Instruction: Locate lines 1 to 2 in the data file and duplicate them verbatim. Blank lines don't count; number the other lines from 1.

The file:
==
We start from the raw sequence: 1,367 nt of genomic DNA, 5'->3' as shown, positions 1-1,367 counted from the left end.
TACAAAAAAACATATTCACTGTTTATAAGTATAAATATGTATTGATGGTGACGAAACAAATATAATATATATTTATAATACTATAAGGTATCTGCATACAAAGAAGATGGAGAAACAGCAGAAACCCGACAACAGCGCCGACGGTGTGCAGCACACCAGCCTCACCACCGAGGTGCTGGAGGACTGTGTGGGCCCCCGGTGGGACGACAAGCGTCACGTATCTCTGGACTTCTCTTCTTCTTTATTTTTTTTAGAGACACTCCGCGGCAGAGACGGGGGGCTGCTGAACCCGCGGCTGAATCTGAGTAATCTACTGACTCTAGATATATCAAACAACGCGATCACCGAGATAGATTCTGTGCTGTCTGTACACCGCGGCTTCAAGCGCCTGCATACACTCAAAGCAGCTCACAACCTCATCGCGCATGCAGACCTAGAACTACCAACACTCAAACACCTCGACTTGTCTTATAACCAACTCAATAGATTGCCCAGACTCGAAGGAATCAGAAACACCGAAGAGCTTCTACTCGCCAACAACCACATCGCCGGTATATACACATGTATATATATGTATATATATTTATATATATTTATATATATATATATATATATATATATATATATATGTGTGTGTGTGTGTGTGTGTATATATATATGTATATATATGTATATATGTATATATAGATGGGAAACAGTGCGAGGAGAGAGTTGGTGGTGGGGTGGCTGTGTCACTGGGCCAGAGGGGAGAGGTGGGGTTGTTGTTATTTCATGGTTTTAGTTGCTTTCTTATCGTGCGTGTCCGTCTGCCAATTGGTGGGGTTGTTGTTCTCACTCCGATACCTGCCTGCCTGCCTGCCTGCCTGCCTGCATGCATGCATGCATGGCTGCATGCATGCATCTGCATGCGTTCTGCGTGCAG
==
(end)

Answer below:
We start from the raw sequence: 1,367 nt of genomic DNA, 5'->3' as shown, positions 1-1,367 counted from the left end.
TACAAAAAAACATATTCACTGTTTATAAGTATAAATATGTATTGATGGTGACGAAACAAATATAATATATATTTATAATACTATAAGGTATCTGCATACAAAGAAGATGGAGAAACAGCAGAAACCCGACAACAGCGCCGACGGTGTGCAGCACACCAGCCTCACCACCGAGGTGCTGGAGGACTGTGTGGGCCCCCGGTGGGACGACAAGCGTCACGTATCTCTGGACTTCTCTTCTTCTTTATTTTTTTTAGAGACACTCCGCGGCAGAGACGGGGGGCTGCTGAACCCGCGGCTGAATCTGAGTAATCTACTGACTCTAGATATATCAAACAACGCGATCACCGAGATAGATTCTGTGCTGTCTGTACACCGCGGCTTCAAGCGCCTGCATACACTCAAAGCAGCTCACAACCTCATCGCGCATGCAGACCTAGAACTACCAACACTCAAACACCTCGACTTGTCTTATAACCAACTCAATAGATTGCCCAGACTCGAAGGAATCAGAAACACCGAAGAGCTTCTACTCGCCAACAACCACATCGCCGGTATATACACATGTATATATATGTATATATATTTATATATATTTATATATATATATATATATATATATATATATATATGTGTGTGTGTGTGTGTGTGTATATATATATGTATATATATGTATATATGTATATATAGATGGGAAACAGTGCGAGGAGAGAGTTGGTGGTGGGGTGGCTGTGTCACTGGGCCAGAGGGGAGAGGTGGGGTTGTTGTTATTTCATGGTTTTAGTTGCTTTCTTATCGTGCGTGTCCGTCTGCCAATTGGTGGGGTTGTTGTTCTCACTCCGATACCTGCCTGCCTGCCTGCCTGCCTGCCTGCATGCATGCATGCATGGCTGCATGCATGCATCTGCATGCGTTCTGCGTGCAG